The Greene County Legislature is fighting a proposed modification to the Clean Water Act that lawmakers say will burden farmers with “costly and time-consuming permitting and regulatory protocols,” according to a resolution passed last week.
The change was proposed in April by the U.S. Environmental Protection Agency and U.S. Army Corps of Engineers with the stated intention of clarifying protections for streams and wetlands, which became confusing and complicated after Supreme Court decisions in 2001 and 2006.
According to an EPA press release, the proposed rule clarifies that most seasonal and rain-dependent streams are protected, as are wetlands near rivers and streams. Other waters with more uncertain connections to downstream waters will be evaluated on a case-by-base basis.
“We are clarifying protection for the upstream waters that are absolutely vital to downstream communities,” stated EPA Administrator Gina McCarthy in the release. “Clean water is essential to every single American, from families who rely on safe places to swim and healthy fish to eat, to farmers who need abundant and reliable sources of water to grow their crops, to hunters and fishermen who depend on healthy waters for recreation and their work, and to businesses that need a steady supply of water for operations.”
The EPA claims the rule “does not protect any new types of waters that have not historically been covered under the Clean Water Act and is consistent with the Supreme Court’s more narrow reading of Clean Water Act jurisdiction.”
But opponents, like the Greene County legislature, read it differently.
“Both the EPA and the Army Corps of Engineers essentially want to broaden the definition of the existing Clean Water Act,” said Greene County Legislator James Hitchcock, R-Maplecrest. “And under their proposal, a large puddle in a field, a typical farm field, could be considered navigable waters. And I feel that it is EPA overreach at its worst.”
The resolution passed unanimously last week states that “the CWA was not intended to protect ditches and other channels through which water flows intermittently, nor was it intended to capture seeps, wet areas, isolated man-made ponds and other structures not currently subject to CWA.”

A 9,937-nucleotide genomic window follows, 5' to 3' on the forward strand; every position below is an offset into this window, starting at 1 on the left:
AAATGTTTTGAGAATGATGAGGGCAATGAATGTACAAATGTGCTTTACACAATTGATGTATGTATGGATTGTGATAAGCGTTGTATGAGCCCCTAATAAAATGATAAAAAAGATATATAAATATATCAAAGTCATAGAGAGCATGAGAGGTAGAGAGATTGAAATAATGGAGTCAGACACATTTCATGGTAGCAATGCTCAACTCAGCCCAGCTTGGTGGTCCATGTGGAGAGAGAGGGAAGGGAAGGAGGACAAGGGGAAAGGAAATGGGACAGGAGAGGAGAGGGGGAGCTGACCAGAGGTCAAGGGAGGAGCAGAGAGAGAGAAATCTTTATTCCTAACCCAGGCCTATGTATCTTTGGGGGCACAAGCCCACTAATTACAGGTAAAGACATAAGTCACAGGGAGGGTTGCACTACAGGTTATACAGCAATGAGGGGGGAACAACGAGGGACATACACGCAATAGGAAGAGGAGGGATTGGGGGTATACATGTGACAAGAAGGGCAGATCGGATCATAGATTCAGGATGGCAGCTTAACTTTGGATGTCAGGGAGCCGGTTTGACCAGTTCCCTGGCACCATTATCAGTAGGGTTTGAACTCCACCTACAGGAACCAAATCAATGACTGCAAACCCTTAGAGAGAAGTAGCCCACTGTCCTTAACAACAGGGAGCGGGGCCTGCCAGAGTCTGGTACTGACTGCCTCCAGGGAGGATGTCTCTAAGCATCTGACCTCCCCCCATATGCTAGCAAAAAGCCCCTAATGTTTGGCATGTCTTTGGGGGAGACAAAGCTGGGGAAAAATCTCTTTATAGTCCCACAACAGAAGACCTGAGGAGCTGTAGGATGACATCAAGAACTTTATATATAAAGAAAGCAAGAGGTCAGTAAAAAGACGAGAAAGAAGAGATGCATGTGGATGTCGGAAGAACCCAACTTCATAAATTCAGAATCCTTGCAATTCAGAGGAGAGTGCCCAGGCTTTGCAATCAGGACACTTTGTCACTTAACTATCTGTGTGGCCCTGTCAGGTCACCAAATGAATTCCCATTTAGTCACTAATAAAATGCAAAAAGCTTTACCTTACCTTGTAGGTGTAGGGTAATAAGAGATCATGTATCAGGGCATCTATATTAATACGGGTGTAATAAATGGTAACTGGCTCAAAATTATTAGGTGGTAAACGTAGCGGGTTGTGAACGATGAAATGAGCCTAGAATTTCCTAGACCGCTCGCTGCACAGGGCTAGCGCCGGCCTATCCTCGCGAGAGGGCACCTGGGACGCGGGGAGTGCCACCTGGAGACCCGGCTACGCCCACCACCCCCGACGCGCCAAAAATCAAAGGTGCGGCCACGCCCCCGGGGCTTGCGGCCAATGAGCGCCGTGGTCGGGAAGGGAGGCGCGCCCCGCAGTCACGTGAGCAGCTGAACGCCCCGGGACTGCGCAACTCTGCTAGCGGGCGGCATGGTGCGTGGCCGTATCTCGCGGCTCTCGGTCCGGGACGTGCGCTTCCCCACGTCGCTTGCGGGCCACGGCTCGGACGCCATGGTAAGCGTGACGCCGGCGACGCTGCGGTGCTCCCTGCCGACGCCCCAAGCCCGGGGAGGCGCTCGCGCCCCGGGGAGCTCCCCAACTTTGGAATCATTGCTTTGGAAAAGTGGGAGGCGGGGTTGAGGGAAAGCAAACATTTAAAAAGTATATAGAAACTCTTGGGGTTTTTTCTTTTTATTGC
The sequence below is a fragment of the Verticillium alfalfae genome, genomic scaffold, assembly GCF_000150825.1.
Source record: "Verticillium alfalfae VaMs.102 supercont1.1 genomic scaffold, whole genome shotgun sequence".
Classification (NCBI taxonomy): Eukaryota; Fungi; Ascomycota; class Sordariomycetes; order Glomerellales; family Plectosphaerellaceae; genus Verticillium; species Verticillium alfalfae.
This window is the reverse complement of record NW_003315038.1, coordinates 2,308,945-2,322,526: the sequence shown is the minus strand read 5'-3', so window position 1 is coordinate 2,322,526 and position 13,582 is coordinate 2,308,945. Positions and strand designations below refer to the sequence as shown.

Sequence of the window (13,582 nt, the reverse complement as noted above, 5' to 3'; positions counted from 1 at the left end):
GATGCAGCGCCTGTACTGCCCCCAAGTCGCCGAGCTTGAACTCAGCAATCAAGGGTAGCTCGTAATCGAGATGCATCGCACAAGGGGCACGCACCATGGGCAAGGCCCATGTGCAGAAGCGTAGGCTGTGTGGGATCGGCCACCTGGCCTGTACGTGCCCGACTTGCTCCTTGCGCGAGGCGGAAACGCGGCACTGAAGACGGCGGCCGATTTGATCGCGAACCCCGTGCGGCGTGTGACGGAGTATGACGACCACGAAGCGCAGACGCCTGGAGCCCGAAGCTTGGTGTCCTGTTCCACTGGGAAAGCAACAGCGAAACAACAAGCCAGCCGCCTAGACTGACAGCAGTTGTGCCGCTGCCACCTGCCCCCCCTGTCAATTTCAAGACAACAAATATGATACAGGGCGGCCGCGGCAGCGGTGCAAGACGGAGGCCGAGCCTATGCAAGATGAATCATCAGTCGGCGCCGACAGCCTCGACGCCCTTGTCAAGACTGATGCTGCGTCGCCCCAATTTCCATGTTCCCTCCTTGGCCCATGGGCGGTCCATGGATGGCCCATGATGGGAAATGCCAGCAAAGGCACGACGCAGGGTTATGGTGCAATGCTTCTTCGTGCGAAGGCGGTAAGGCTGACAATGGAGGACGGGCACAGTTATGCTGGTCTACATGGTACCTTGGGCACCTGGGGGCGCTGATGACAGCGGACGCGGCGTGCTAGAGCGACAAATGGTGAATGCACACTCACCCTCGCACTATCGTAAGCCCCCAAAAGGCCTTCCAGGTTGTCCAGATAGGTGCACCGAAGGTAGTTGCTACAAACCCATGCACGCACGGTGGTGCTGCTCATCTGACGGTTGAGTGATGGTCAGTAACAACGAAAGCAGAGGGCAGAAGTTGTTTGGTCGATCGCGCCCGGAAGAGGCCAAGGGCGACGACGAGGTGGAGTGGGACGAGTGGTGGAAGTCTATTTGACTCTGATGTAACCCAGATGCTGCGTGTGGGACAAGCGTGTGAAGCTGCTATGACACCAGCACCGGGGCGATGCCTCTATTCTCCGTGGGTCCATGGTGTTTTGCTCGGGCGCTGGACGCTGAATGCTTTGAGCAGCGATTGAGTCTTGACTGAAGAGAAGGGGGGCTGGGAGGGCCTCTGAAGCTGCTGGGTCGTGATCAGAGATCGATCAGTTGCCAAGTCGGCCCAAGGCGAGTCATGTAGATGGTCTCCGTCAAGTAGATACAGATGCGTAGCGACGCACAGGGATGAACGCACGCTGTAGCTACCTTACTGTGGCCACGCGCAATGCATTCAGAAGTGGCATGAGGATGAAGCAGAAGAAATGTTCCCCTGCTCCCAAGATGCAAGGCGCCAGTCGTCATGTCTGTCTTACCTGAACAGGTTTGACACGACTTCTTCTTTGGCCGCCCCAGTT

Legislators and agricultural groups fear the changes will require many public works projects and farm activities to go through the “costly and time-consuming permitting” process necessary under the CWA, not only increasing costs to farmers, but to the taxpayers, as well.
Mick Bessire, agricultural educator at Cornell Cooperative Extension of Columbia & Greene Counties, said farmers are particularly upset and concerned that they’ll be responsible for ensuring that runoff during rainstorms is in compliance with the Clean Water Act.
“Any pollution or any degradation to the water by farm activities is not acceptable, and everybody knows that,” he said. “But the idea here is that every time it rains, you’re going to have to deal with EPA regulations. That’s why its not very popular with the farm community. They haven’t got the time or the money to do all the things that may be required under this new law.”
Bessire said it’s about “being responsible versus being mandated or being regulated into doing things.”
Both Bessire and Elizabeth LoGuidice, natural resources educator at CCE, said this kind of decision is not easy and not black-and-white — nobody wants more burdens on farmers, but nobody wants a polluted water supply, either.
“The water quality in our streams, of course, is of paramount importance to our groundwater supplies and our economic well-being as well as our ecological well-being,” said LoGuidice. “The bottom line is that reducing our impacts on streams is really necessary because we have impacted them negatively in the past and we need to minimize that in the future.”
The public comment period for the proposed rule is open until Oct. 20. Read the law and learn how to comment at http://water.epa.gov/lawsregs/guidance/wetlands/CWAwaters.cfm.